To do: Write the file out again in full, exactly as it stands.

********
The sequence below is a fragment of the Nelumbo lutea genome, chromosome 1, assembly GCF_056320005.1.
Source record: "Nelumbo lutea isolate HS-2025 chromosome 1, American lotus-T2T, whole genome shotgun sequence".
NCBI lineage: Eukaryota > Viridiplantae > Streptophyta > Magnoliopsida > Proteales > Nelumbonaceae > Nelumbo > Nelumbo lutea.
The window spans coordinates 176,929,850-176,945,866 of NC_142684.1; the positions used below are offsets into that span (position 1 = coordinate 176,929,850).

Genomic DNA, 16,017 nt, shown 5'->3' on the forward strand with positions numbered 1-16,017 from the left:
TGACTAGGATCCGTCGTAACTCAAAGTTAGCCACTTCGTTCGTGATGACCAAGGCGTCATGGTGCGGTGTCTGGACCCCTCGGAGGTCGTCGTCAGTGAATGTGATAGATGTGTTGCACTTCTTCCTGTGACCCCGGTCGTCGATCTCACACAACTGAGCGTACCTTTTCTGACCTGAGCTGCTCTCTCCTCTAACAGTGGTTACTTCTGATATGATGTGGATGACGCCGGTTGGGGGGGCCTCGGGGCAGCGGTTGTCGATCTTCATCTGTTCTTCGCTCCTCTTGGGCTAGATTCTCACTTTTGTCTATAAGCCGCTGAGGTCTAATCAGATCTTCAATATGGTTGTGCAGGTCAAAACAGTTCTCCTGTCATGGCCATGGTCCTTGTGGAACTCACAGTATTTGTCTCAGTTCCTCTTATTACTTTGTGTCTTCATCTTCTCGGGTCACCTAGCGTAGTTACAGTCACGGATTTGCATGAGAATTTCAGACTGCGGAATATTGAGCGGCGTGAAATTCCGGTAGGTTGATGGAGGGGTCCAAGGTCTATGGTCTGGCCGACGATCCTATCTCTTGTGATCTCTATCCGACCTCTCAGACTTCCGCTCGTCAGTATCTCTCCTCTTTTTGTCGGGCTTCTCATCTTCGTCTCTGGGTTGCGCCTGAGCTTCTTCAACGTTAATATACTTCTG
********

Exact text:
The sequence below is a fragment of the Nelumbo lutea genome, chromosome 1, assembly GCF_056320005.1.
Source record: "Nelumbo lutea isolate HS-2025 chromosome 1, American lotus-T2T, whole genome shotgun sequence".
NCBI lineage: Eukaryota > Viridiplantae > Streptophyta > Magnoliopsida > Proteales > Nelumbonaceae > Nelumbo > Nelumbo lutea.
The window spans coordinates 176,929,850-176,945,866 of NC_142684.1; the positions used below are offsets into that span (position 1 = coordinate 176,929,850).

Genomic DNA, 16,017 nt, shown 5'->3' on the forward strand with positions numbered 1-16,017 from the left:
TGACTAGGATCCGTCGTAACTCAAAGTTAGCCACTTCGTTCGTGATGACCAAGGCGTCATGGTGCGGTGTCTGGACCCCTCGGAGGTCGTCGTCAGTGAATGTGATAGATGTGTTGCACTTCTTCCTGTGACCCCGGTCGTCGATCTCACACAACTGAGCGTACCTTTTCTGACCTGAGCTGCTCTCTCCTCTAACAGTGGTTACTTCTGATATGATGTGGATGACGCCGGTTGGGGGGGCCTCGGGGCAGCGGTTGTCGATCTTCATCTGTTCTTCGCTCCTCTTGGGCTAGATTCTCACTTTTGTCTATAAGCCGCTGAGGTCTAATCAGATCTTCAATATGGTTGTGCAGGTCAAAACAGTTCTCCTGTCATGGCCATGGTCCTTGTGGAACTCACAGTATTTGTCTCAGTTCCTCTTATTACTTTGTGTCTTCATCTTCTCGGGTCACCTAGCGTAGTTACAGTCACGGATTTGCATGAGAATTTCAGACTGCGGAATATTGAGCGGCGTGAAATTCCGGTAGGTTGATGGAGGGGTCCAAGGTCTATGGTCTGGCCGACGATCCTATCTCTTGTGATCTCTATCCGACCTCTCAGACTTCCGCTCGTCAGTATCTCTCCTCTTTTTGTCGGGCTTCTCATCTTCGTCTCTGGGTTGCGCCTGAGCTTCTTCAACGTTAATATACTTCTG